Correcting CMIP5 evapotranspiration trends and sensitivity to changing climate

 

Submitter:

Sullivan, Ryan - Argonne National Laboratory

Area of research:

Surface Properties

Journal Reference:

Sullivan R, V Kotamarthi, and Y Feng. 2019. "Recovering evapotranspiration trends from biased CMIP5 simulations and sensitivity to changing climate over North America." Journal of Hydrometeorology, 20(8), 10.1175/JHM-D-18-0259.1.

Science

Evapotranspiration (ET) from the fifth phase of the Coupled Model Intercomparison Project (CMIP5) simulations exhibits substantial biases, fostering little confidence in future ET projections. We develop a methodology to calculate ET offline using the models’ archived meteorological outputs: temperature (T), water vapor pressure (e), atmospheric pressure (P), and surface net radiation (R). This methodology is used here to reconstruct ET projections from 2006 through 2100 over North America using output from select CMIP5 models, and to attribute projected ET trends to specific atmospheric controls.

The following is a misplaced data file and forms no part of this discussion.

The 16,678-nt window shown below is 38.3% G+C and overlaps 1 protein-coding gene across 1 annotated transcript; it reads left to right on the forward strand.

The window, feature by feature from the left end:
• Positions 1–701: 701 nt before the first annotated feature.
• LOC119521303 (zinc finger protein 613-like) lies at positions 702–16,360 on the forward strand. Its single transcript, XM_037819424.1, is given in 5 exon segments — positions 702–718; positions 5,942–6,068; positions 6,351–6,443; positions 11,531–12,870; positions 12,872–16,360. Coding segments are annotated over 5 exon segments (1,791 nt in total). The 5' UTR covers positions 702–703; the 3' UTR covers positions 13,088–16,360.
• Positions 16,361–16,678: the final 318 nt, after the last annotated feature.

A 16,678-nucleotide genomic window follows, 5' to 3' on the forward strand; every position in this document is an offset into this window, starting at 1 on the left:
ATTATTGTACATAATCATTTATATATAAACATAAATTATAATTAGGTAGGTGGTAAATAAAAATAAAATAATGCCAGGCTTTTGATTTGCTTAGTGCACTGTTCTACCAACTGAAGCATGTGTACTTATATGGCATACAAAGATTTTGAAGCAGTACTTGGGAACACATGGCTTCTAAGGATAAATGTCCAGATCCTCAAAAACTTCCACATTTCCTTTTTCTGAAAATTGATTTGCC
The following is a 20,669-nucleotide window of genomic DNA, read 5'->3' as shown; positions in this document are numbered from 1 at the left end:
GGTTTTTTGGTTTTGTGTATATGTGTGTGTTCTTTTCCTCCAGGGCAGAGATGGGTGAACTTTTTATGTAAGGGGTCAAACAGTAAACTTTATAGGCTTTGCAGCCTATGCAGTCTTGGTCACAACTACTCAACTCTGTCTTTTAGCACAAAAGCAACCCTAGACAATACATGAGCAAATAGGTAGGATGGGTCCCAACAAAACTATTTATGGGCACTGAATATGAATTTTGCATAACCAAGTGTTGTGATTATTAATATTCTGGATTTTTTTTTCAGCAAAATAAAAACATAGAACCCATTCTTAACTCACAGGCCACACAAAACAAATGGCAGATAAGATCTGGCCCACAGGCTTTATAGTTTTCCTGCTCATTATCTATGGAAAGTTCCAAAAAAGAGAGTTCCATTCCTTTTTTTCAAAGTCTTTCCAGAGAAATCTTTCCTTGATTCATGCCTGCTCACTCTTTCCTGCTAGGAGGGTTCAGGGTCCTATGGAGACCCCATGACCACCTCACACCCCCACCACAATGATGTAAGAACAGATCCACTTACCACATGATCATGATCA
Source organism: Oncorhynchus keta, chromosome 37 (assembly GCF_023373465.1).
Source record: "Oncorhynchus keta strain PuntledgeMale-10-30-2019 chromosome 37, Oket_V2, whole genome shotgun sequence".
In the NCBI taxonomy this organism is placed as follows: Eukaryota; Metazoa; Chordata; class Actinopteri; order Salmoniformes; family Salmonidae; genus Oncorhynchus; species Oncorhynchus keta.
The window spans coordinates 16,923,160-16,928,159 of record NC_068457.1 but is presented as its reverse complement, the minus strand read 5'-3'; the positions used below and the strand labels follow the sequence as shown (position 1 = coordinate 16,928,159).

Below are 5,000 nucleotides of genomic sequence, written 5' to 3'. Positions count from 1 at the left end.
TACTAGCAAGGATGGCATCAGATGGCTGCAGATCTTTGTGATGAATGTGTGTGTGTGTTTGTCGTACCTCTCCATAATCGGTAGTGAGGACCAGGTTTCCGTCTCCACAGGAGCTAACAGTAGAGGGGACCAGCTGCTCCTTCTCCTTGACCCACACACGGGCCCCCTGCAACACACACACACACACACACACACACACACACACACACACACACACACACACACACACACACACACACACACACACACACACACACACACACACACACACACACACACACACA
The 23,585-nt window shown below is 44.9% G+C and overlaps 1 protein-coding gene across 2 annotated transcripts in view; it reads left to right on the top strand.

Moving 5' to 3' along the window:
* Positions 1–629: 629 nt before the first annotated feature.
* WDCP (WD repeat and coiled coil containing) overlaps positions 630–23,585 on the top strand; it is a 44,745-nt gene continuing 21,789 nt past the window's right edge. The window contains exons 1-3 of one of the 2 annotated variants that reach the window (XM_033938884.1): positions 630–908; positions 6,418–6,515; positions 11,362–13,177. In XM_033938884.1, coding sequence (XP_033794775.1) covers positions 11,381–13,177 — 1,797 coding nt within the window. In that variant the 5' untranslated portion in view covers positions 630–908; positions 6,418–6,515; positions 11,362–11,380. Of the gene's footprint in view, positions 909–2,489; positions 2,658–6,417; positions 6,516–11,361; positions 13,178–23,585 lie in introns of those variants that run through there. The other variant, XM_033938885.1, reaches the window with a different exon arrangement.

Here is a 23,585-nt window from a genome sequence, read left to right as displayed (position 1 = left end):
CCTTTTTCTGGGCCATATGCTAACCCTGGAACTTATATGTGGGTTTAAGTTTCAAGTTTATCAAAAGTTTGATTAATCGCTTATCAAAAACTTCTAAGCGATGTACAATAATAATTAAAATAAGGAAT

Impact

Evapotranspiration (ET) is the fundamental mediator of water vapor transport across the land-biosphere-atmosphere interface, returning the majority of terrestrial precipitation to the atmosphere. Future projections of ET are critical for agricultural and freshwater management, especially in light of likely increased demand for irrigation, but ET is poorly constrained and highly uncertain in current climate models.

Summary

CMIP5 ET exhibits substantial bias in annual ET relative to in situ flux measurements from ARM and FLUXNET across North America (38-73%; 2006-2015), but ET reconstructed from the CMIP5 meteorology with a Penman-Monteith (PM)-based algorithm greatly reduces this bias (-8-+14%). Present-day North American ET is more sensitive to changes in atmospheric demand for ET (temperature and water vapor pressure) than energy limitation (net radiation), and to a lesser extent vegetation properties (leaf area index). Accordingly, ET is projected to increase 0.26-0.87 mm yr-1 yr-1 over North America through 2100 driven primarily by trends in temperature.